THE SPREAD OF NOSOCOMIAL INFECTION IN INTENSIVE CARE UNITS AND THE ROLE OF THE INFECTIOUS DEPARTMENT IN CONTROLLING IT IN TERTIARY CARE HOSPITALS
Mohamed Salman*, Amruz Ali, Shayestha Jabeen, Shaik Wahajuddin, Sara Begum, Anjum Ali and Nimrah Fatima
Illnesses that contract while seeking treatment at a healthcare facility or from a healthcare worker are known as healthcare-acquired illnesses (HAIs). In the 48 hours after being admitted to the hospital, symptoms typically start to appear. Viral, fungal, and bacterial infections are among common nosocomial illnesses. Other common hospital-acquired diseases are pneumonia, meningitis, and gastroenteritis. Exogenous transmission results from interpersonal contact and environmental pollution, whereas endogenous transmission is caused by the inappropriate or excessive use of broad-spectrum antibiotics. In the intensive care unit (ICU), patients use ventilators, central venous catheters, and Foley catheters. High-risk groups include the elderly and people with compromised immune systems. Multiple comorbidities and frequent hospital visitsare additional concerns. If the person become ill if these infections enter into bloodstream, lungs, skin, urinary tract, or digestive tract. These infections can, in the worst situations, be fatal. For eg: When bacteria from Methicillin-resistant Staphylococcus aureus (MRSA) enter into circulation via a catheter or medical tube put into vein, they can result in a bloodstream infection. In hospitals across the United States, catheter-associated urinary tract infections (CAUTIs) make up 35% of all healthcare-associated illnesses. HCAIs pose a serious risk to patients, staff, and visitors. Infection management and prevention should therefore be given top importance.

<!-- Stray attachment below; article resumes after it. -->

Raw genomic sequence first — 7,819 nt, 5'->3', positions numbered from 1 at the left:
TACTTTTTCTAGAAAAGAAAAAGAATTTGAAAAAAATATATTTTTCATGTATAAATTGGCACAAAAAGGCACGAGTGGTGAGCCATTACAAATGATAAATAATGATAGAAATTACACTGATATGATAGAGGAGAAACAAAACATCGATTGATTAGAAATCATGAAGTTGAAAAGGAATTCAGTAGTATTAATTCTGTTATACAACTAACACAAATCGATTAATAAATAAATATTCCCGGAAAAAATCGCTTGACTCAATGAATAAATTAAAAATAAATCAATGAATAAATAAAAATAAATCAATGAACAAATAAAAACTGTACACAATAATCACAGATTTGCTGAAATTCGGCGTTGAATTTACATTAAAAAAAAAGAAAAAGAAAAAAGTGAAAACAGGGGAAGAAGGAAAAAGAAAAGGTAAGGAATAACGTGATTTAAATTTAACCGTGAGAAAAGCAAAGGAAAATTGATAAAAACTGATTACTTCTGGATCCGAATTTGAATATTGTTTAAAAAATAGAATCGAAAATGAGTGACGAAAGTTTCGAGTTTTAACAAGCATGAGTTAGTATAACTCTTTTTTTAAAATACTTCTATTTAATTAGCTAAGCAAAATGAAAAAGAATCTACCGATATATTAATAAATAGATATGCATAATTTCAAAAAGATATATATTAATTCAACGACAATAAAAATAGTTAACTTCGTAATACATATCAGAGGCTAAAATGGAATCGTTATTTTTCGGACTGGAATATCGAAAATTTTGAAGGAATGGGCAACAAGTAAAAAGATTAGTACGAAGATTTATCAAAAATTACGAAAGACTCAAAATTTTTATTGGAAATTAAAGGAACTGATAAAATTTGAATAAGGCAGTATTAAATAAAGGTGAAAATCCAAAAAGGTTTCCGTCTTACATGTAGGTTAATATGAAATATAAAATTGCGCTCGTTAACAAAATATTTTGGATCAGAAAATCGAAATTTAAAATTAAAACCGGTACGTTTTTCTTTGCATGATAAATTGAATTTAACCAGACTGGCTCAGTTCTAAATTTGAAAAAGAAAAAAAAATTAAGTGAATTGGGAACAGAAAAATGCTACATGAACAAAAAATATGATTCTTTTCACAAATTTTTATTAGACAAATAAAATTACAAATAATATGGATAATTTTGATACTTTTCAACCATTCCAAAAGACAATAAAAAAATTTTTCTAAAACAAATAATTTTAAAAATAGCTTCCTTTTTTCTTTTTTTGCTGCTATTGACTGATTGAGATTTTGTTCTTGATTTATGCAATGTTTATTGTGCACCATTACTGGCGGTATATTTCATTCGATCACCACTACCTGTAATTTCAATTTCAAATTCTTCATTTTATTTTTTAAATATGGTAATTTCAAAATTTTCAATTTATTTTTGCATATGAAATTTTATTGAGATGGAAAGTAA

Keywords: Healthcare-acquired illnesses, Sepsis, Antimicrobial resistance, Antiseptics and Disinfectants.
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